• megna paula

Svadyaya/ self-realization

Svadyaya is the contemplation of oneself.

What do we contemplate? Mysteries, the unknown.

We wonder: what is it? Where? And then when we find it, ourselves, our center, we still have questions to contemplate: now that I am here, where else could I be? What do I have, and do I want it, love it, need it, can’t stand it?

The mystery is why we are mysterious to ourselves. The mastery is to realize who we are: the graduation from self contemplation to self realization.

The pandemic has given us ample time to realize that we are destined to live with ourselves for the rest of our lives. For some of us, this inspires change, inner revolutions with visible transformations in body, mind, lifestyle. We’ve all seen how easy it is to down ourselves in what is not-ourselves: other people (virtually and otherwise), others’ ideas (books, Netflix, news), sounds (constantly streaming music). It’s all energy outside ourselves, and we busy our minds categorizing what we like, what we don’t, what is good, what is bad, without seeing the all-encompassing truth that we look beyond ourselves to avoid looking within ourselves.

So when we do look at ourselves, we are often surprised. We become accustomed to our mirror reflections, flipped right to left, and to our profile photos, artfully angled, filtered. We split ourselves into parts of a whole, so that it becomes possible to feel inner conflict. We can flirt between self obsession and self avoidance, self care and self ignorance, or do it all together: repressing some aspects of ourselves while indulging and expressing others.

The interesting questions then become: what is hidden? How do we reveal it?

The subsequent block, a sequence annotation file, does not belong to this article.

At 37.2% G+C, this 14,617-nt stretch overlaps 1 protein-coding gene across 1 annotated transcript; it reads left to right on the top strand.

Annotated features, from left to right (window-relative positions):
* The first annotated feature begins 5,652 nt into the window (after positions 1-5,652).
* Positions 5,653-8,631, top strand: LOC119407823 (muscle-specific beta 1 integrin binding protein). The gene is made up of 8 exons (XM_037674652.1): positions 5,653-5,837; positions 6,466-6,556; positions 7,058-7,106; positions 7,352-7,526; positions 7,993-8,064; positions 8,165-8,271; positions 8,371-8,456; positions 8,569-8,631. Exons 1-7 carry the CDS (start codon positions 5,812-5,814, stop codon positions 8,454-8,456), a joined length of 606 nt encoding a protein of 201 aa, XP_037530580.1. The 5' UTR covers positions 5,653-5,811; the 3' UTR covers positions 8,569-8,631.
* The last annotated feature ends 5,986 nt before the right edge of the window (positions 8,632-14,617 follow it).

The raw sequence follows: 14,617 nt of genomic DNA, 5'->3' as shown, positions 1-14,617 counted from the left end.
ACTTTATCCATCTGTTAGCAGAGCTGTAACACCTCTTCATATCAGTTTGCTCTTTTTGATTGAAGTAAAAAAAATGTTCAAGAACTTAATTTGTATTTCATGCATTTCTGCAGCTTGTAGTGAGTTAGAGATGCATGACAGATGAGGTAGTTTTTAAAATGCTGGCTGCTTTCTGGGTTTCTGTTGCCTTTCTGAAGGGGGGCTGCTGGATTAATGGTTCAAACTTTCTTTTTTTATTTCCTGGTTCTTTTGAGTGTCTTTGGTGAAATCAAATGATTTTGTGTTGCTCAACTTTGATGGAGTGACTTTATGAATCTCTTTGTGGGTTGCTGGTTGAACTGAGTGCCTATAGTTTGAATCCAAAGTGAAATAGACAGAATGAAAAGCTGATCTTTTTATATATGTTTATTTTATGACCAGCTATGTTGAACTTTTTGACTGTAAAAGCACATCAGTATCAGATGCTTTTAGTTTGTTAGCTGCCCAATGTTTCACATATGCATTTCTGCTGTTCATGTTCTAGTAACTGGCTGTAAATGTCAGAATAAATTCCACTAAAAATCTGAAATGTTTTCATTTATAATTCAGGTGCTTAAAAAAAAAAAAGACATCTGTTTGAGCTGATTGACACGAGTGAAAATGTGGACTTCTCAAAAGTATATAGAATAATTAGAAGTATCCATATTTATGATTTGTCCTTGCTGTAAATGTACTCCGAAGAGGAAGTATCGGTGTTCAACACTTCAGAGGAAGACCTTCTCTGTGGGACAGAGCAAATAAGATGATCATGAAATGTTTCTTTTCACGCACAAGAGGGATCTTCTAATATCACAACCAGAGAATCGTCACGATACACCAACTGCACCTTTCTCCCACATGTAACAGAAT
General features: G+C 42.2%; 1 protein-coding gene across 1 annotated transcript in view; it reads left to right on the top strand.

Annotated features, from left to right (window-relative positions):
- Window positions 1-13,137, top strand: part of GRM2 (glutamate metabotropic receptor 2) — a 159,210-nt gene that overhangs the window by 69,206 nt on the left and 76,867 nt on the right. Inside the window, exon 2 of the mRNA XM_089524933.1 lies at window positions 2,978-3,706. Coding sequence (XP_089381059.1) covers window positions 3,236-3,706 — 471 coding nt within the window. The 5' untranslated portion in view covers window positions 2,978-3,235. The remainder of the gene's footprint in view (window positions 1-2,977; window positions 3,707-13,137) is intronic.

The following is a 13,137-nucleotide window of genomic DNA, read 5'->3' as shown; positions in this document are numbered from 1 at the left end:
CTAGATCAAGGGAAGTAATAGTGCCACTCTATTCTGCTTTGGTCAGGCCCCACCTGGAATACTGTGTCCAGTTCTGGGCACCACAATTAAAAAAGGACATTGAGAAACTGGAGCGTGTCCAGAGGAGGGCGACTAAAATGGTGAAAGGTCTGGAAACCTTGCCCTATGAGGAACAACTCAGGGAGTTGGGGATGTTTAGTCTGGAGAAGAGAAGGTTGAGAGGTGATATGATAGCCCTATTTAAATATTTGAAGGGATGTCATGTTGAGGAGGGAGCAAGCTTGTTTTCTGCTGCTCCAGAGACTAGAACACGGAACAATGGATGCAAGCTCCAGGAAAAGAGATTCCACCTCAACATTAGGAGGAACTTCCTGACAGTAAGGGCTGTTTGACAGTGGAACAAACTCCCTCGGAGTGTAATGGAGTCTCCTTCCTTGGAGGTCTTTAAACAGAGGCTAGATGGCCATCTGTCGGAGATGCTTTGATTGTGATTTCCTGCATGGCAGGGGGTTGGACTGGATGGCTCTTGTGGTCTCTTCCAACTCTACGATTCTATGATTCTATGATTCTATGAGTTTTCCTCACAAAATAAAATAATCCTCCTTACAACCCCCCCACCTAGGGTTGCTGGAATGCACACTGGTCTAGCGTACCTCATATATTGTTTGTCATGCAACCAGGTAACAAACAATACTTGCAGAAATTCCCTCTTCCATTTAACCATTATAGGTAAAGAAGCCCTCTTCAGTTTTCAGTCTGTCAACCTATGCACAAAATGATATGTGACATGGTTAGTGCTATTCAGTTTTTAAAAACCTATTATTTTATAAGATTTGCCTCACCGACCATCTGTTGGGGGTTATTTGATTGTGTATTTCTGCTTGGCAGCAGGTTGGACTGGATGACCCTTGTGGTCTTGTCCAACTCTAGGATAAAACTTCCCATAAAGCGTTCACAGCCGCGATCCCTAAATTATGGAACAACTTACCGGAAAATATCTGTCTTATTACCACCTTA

The most amusing way to learn yourself is through stalking yourself as a hunter would a prey, or a secret admirer would the beloved. Watch yourself when you are unused to being seen; listen to your words, the music you choose; feel the texture of your skin, the clothes that you are drawn to. Do all of this without feelings or value decisions, just curiosity.

When you watch your actions, you see who you are. When you see the direction of your attention, you learn what you care about. When you learn the repetitive thoughts underlying your speech, you understand your innermost beliefs.

Habits are the most revealing actions, the hardest to change, and also the most definitive. From the inside, they feel like inevitabilities. From the outside, they form the substance of your life.

The revolution, the aim of yoga, is to awaken from the haze of unknowing and use self-knowledge to step out of self-obsession and into self-realization. (Patanjali and ancient yogis did not have any other #yogagoals.)

Most of us do this gradually, over the course of a lifetime, or painfully, usually within intimate relationships. Bit by bit, we get glimpses of inwards clarity, we observe gradual shifts in habits and lifestyle in response to outside pressures and environmental changes. There can be sudden changes: career, moving houses, new family. Sometimes we raise our own bar. And still, there is a persistent regression to the mean: your persona, the set points for body, for mood, for intelligence.

Sometimes we are split open, awoken, woke. Then there is no return to self-denial, self- repression, and there is no longer a need for self-contemplation. The veil is lifted, and you see the light that you are: unfiltered, pure, and strong.

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